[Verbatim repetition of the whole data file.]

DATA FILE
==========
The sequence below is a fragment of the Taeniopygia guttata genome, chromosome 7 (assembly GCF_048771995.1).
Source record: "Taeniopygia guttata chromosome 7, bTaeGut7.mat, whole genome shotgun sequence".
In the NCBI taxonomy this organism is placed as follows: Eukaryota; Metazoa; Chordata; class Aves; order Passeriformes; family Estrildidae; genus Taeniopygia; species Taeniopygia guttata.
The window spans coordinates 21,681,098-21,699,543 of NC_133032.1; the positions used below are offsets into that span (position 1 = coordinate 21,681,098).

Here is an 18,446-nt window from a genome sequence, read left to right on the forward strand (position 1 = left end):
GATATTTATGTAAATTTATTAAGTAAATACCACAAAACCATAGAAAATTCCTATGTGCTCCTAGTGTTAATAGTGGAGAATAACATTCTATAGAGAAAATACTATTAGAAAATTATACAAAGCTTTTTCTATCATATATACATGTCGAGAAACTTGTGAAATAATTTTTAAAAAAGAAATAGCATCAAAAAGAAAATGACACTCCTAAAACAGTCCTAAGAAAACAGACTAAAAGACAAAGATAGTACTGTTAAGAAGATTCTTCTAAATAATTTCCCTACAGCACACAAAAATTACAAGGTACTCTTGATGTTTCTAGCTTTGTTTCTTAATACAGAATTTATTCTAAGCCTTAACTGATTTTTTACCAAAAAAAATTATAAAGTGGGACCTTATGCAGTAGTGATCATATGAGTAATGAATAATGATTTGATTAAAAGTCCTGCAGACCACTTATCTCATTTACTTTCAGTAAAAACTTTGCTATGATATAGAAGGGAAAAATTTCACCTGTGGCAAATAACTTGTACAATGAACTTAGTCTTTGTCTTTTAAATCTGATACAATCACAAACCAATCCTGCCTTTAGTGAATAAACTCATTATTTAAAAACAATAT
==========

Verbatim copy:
The sequence below is a fragment of the Taeniopygia guttata genome, chromosome 7 (assembly GCF_048771995.1).
Source record: "Taeniopygia guttata chromosome 7, bTaeGut7.mat, whole genome shotgun sequence".
In the NCBI taxonomy this organism is placed as follows: Eukaryota; Metazoa; Chordata; class Aves; order Passeriformes; family Estrildidae; genus Taeniopygia; species Taeniopygia guttata.
The window spans coordinates 21,681,098-21,699,543 of NC_133032.1; the positions used below are offsets into that span (position 1 = coordinate 21,681,098).

Here is an 18,446-nt window from a genome sequence, read left to right on the forward strand (position 1 = left end):
GATATTTATGTAAATTTATTAAGTAAATACCACAAAACCATAGAAAATTCCTATGTGCTCCTAGTGTTAATAGTGGAGAATAACATTCTATAGAGAAAATACTATTAGAAAATTATACAAAGCTTTTTCTATCATATATACATGTCGAGAAACTTGTGAAATAATTTTTAAAAAAGAAATAGCATCAAAAAGAAAATGACACTCCTAAAACAGTCCTAAGAAAACAGACTAAAAGACAAAGATAGTACTGTTAAGAAGATTCTTCTAAATAATTTCCCTACAGCACACAAAAATTACAAGGTACTCTTGATGTTTCTAGCTTTGTTTCTTAATACAGAATTTATTCTAAGCCTTAACTGATTTTTTACCAAAAAAAATTATAAAGTGGGACCTTATGCAGTAGTGATCATATGAGTAATGAATAATGATTTGATTAAAAGTCCTGCAGACCACTTATCTCATTTACTTTCAGTAAAAACTTTGCTATGATATAGAAGGGAAAAATTTCACCTGTGGCAAATAACTTGTACAATGAACTTAGTCTTTGTCTTTTAAATCTGATACAATCACAAACCAATCCTGCCTTTAGTGAATAAACTCATTATTTAAAAACAATAT